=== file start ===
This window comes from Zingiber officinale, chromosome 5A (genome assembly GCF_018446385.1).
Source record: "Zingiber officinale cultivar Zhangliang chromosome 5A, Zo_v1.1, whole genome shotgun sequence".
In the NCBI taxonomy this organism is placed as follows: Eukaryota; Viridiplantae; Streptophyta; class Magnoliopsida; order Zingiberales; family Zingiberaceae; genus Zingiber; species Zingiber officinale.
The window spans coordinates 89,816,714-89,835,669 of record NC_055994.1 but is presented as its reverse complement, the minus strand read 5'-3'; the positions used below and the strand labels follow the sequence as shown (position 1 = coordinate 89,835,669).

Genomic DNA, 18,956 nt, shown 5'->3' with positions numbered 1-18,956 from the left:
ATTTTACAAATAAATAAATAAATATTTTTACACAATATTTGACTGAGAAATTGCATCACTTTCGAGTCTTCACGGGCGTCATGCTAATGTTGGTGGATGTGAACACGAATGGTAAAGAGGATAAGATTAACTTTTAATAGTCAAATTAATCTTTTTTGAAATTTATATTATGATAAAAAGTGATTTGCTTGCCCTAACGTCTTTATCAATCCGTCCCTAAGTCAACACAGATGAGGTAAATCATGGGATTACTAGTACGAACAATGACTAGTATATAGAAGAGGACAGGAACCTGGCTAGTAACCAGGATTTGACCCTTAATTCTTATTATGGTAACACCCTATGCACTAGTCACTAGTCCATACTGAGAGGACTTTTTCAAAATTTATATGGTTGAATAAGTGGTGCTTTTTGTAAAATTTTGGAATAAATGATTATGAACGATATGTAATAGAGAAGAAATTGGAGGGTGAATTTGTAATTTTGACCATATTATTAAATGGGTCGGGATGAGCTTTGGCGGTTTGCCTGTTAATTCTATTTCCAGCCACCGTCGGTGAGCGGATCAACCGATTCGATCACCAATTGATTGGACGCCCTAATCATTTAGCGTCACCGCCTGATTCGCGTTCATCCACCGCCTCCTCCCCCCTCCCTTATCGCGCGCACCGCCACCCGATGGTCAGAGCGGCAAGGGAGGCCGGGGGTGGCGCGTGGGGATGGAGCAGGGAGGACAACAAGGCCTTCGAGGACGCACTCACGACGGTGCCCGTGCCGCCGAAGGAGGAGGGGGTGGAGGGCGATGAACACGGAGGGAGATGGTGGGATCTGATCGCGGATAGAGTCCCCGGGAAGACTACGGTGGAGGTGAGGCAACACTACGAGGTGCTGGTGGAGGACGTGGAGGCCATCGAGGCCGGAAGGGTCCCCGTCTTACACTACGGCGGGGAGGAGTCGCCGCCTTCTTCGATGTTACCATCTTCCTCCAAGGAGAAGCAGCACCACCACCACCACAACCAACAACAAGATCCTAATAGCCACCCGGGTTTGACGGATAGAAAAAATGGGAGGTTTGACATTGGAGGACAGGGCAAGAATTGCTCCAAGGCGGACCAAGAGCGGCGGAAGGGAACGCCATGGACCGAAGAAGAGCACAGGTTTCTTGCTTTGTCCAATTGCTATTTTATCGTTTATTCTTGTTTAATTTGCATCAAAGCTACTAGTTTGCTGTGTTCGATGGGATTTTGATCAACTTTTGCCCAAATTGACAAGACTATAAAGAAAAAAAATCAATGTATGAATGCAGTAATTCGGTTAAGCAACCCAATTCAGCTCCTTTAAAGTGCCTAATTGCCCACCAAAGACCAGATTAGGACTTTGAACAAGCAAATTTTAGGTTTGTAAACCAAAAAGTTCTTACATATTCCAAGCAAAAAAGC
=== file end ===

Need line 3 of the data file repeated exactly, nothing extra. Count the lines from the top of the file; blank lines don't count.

In the NCBI taxonomy this organism is placed as follows: Eukaryota; Viridiplantae; Streptophyta; class Magnoliopsida; order Zingiberales; family Zingiberaceae; genus Zingiber; species Zingiber officinale.